Top 10 Genre Composers

This list, #6 on our Top 10 Top 10, is kind of a free-for-all.  I wouldn’t say it’s as vaguely defined as that last list, but it’s definitely more of a game game than trying to analyze who the most influential composers were.  The idea is to pick composer whose overall output may not have been worthy of the greatest pantheon, but who did write one genre of music better than anyone else.

You’ll pick it up as you go along.

1. Johann Strauss Jr. (1825 – 1899) – Waltzes

Nothing beats a good old fashioned waltz.  I use them in my own music all the time.  And nobody ever wrote a better waltz than the great Viennese legend Johann Strauss, Jr.  He was so passionate about three-quarter time that he even defied his famous composer father – in order to follow in his very footsteps (Johann Sr. had a banking career in mind for his sohn.)

He is rightly fêted every year on New Year’s Eve by the World’s Greatest Strauss Orchestra, the Vienna Philharmonic:

(Rosen aus dem Süden, VPO/Boskovsky)

2. Charlies Villiers Stanford (1852 – 1924) – English Church Music

Leave it to an Irishman to best the English at their own game.  The English choral tradition is a quite specific thing.  There’s the whole issue of dueling churches, the Anglican and the Catholic.  Certain composers specialized in one or the other.  Certain composers were glad to be denominational mercenaries.

Another irony in my selecting Mr. Stanford for this particular honor is that I submit as his outstanding work a Latin Motet:

(Beati Quorum Via, Cambridge/Rutters)

3. Kurt Weill (1900 – 1950) – Cabaret Songs

What I love about Weill’s songs is how sardonic they are.  He displays a remarkably dark wit in the interplay of his spiky harmonies with the light lyrics (which he didn’t write).  His music represents the gritty world that his characters inhabit.

I also like how many of his cabaret songs are real Cabaret Songs – that is, the lyric sets them inside an actual cabaret.  It’s much like a Saloon Song.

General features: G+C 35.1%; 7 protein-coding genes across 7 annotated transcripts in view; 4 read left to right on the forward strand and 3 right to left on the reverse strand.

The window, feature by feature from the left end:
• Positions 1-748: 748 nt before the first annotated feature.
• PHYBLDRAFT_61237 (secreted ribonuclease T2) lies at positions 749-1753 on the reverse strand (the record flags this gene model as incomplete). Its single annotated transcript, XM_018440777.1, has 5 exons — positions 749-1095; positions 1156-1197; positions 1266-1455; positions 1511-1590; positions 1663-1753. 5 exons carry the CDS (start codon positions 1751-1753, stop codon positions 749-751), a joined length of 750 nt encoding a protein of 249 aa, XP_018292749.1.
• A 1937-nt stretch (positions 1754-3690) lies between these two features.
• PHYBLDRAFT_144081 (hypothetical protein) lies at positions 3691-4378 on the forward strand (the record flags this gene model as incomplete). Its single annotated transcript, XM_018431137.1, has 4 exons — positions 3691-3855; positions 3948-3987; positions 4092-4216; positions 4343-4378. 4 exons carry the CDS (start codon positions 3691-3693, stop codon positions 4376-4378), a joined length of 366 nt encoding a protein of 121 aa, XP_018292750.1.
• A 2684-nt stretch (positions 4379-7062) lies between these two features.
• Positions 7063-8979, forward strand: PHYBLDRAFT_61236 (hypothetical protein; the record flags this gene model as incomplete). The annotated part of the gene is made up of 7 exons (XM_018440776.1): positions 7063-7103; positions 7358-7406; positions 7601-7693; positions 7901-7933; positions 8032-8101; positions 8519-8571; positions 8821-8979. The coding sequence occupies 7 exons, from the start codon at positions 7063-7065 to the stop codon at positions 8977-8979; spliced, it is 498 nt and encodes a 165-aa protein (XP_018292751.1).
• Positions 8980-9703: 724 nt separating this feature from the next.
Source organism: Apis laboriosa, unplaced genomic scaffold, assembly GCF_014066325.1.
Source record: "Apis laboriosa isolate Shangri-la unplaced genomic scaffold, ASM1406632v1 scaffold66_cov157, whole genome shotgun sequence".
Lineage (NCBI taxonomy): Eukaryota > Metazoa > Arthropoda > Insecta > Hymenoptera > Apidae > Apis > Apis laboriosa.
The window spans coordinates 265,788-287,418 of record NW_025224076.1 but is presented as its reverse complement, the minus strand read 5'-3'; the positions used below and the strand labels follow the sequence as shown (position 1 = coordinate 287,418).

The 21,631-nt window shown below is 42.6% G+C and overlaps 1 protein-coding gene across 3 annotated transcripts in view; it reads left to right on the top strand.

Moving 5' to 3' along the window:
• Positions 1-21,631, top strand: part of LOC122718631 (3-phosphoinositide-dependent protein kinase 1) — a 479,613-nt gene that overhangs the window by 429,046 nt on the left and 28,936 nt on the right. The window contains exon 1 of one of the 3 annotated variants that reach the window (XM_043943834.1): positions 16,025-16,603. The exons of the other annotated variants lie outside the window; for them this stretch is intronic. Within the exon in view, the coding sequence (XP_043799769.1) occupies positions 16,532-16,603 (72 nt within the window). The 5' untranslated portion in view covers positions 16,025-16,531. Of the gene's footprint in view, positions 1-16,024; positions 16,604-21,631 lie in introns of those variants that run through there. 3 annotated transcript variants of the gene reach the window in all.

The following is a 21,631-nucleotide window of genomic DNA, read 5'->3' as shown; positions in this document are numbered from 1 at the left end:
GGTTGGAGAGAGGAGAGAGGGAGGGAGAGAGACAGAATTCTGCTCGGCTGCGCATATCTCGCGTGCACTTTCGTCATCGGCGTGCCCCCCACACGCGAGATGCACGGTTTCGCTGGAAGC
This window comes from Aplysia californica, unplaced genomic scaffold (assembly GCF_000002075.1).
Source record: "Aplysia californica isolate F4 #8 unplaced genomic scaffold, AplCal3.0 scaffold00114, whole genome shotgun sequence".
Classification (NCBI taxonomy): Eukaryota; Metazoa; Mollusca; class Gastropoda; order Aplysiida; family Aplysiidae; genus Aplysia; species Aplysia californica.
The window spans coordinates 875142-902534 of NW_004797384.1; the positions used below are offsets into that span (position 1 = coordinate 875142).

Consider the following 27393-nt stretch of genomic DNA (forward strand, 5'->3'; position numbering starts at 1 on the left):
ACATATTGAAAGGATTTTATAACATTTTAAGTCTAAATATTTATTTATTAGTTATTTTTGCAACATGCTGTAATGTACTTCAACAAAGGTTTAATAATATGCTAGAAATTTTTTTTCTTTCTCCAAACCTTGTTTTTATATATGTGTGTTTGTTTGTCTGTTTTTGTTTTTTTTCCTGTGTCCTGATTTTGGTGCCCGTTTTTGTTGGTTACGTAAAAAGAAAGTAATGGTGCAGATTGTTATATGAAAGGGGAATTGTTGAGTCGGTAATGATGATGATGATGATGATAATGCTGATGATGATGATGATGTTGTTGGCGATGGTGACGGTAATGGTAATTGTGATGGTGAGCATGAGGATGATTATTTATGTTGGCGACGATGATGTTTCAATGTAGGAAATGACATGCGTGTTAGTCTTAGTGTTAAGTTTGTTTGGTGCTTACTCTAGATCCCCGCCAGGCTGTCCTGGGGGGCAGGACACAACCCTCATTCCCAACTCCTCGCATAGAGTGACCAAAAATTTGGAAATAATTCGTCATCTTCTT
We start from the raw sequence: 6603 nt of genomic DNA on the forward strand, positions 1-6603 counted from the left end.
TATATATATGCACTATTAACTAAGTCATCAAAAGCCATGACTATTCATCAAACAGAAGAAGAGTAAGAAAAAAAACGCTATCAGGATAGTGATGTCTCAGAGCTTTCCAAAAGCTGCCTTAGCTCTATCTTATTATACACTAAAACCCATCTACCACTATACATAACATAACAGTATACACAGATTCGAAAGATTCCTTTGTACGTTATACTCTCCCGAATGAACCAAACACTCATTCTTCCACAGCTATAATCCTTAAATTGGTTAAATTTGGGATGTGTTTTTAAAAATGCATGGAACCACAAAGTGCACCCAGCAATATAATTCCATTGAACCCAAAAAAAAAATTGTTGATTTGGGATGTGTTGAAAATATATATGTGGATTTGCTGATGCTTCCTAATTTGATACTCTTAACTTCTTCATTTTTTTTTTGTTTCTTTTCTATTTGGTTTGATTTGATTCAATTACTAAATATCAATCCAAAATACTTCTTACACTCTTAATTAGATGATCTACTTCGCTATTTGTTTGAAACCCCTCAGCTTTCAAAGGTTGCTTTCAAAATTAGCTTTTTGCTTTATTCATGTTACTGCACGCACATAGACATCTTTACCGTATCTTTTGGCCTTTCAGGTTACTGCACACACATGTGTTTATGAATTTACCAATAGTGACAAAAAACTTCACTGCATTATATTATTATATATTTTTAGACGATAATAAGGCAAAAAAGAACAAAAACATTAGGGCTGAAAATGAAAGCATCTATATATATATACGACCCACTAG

(“Alabama Song”, Marianne Faithfull)

4. Giacomo Puccini (1858 – 1924) – Opera

Puccini appears on my lists of Top 10 Melodists and Top 10 Composers for Non Concert Settings (i.e. the stage).  So, it should be pretty obvious why I would put him as the top opera man.  I’ll be interested to see if the Wagner contingent mounts a strong defense.  As much as I adore Richard’s music, I’d prefer to listen to it in smaller, concert-sized chunks.

5. Vladislav Zolotaryov (1942 – 1975) – Bayan Music

OK, so here’s a composer and an instrument that you’ve likely never heard of, but get ready, because it’s going to be way better than you expected.

First off, this is a bayan:

Basically, it’s a Russian/Eastern European accordion, which differs from the regular accordion in some way or another.

[Now, apparently there is an alternate meaning to the word ‘bayan’ of which I’m wholly unaware.  If you want to find out what it is, or what it might be, or what ‘bayan’ might autocorrect to in some bizarre google conspiracy world, you could do a google image search for ‘bayan’, but I strongly recommend against it.]

So, we’ve established that much.  Everything I know about this composer’s biography comes from the liner notes of the one CD I’ve found with his music on it.  Apparently his parents were prisoners of the Gulag and he was born in the northernmost region of northeastern Siberia.  Great start.  He excelled at the bayan, and got some training in music at a small conservatory.  He was rejected several times from the Moscow Conservatory before he finally made it in to study composition.  He committed suicide at the age of 33.

He composed a number of pieces for other instruments, but this is where he made his mark: